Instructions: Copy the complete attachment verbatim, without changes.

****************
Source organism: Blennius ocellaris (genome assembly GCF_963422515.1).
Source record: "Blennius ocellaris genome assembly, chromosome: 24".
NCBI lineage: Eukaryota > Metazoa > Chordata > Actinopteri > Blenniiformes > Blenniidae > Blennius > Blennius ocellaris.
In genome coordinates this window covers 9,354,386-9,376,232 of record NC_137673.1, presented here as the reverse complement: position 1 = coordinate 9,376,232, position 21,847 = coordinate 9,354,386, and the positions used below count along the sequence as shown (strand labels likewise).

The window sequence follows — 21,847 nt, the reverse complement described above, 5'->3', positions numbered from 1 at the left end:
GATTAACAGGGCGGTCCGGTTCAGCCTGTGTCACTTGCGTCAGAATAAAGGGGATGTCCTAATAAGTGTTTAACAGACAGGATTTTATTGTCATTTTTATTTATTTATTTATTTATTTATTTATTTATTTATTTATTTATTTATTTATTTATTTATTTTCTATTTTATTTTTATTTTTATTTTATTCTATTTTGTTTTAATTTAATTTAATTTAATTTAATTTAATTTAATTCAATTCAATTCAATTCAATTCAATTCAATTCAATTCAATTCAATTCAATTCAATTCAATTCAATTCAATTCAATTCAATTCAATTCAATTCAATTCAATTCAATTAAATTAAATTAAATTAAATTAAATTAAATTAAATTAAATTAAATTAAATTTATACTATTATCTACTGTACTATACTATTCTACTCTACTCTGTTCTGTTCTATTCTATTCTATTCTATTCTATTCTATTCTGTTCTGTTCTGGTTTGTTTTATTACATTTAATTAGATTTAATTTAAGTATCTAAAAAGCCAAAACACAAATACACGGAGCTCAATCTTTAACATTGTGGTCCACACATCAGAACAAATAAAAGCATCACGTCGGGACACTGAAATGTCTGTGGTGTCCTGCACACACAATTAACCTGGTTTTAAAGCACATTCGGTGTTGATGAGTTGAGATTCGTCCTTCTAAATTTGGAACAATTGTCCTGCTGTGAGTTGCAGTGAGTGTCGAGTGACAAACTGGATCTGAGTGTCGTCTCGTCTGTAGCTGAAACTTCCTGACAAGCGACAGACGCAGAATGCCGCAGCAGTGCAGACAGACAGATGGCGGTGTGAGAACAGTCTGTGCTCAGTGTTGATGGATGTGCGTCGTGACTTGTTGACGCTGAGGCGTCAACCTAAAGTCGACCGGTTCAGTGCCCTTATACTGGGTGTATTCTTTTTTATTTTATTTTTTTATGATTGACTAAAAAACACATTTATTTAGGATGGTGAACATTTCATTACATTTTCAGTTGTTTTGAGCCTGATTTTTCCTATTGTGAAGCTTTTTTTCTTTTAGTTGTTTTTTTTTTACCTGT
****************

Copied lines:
Source organism: Blennius ocellaris (genome assembly GCF_963422515.1).
Source record: "Blennius ocellaris genome assembly, chromosome: 24".
NCBI lineage: Eukaryota > Metazoa > Chordata > Actinopteri > Blenniiformes > Blenniidae > Blennius > Blennius ocellaris.
In genome coordinates this window covers 9,354,386-9,376,232 of record NC_137673.1, presented here as the reverse complement: position 1 = coordinate 9,376,232, position 21,847 = coordinate 9,354,386, and the positions used below count along the sequence as shown (strand labels likewise).

The window sequence follows — 21,847 nt, the reverse complement described above, 5'->3', positions numbered from 1 at the left end:
GATTAACAGGGCGGTCCGGTTCAGCCTGTGTCACTTGCGTCAGAATAAAGGGGATGTCCTAATAAGTGTTTAACAGACAGGATTTTATTGTCATTTTTATTTATTTATTTATTTATTTATTTATTTATTTATTTATTTATTTATTTATTTATTTATTTTCTATTTTATTTTTATTTTTATTTTATTCTATTTTGTTTTAATTTAATTTAATTTAATTTAATTTAATTTAATTCAATTCAATTCAATTCAATTCAATTCAATTCAATTCAATTCAATTCAATTCAATTCAATTCAATTCAATTCAATTCAATTCAATTCAATTCAATTCAATTCAATTAAATTAAATTAAATTAAATTAAATTAAATTAAATTAAATTAAATTAAATTTATACTATTATCTACTGTACTATACTATTCTACTCTACTCTGTTCTGTTCTATTCTATTCTATTCTATTCTATTCTATTCTGTTCTGTTCTGGTTTGTTTTATTACATTTAATTAGATTTAATTTAAGTATCTAAAAAGCCAAAACACAAATACACGGAGCTCAATCTTTAACATTGTGGTCCACACATCAGAACAAATAAAAGCATCACGTCGGGACACTGAAATGTCTGTGGTGTCCTGCACACACAATTAACCTGGTTTTAAAGCACATTCGGTGTTGATGAGTTGAGATTCGTCCTTCTAAATTTGGAACAATTGTCCTGCTGTGAGTTGCAGTGAGTGTCGAGTGACAAACTGGATCTGAGTGTCGTCTCGTCTGTAGCTGAAACTTCCTGACAAGCGACAGACGCAGAATGCCGCAGCAGTGCAGACAGACAGATGGCGGTGTGAGAACAGTCTGTGCTCAGTGTTGATGGATGTGCGTCGTGACTTGTTGACGCTGAGGCGTCAACCTAAAGTCGACCGGTTCAGTGCCCTTATACTGGGTGTATTCTTTTTTATTTTATTTTTTTATGATTGACTAAAAAACACATTTATTTAGGATGGTGAACATTTCATTACATTTTCAGTTGTTTTGAGCCTGATTTTTCCTATTGTGAAGCTTTTTTTCTTTTAGTTGTTTTTTTTTTACCTGT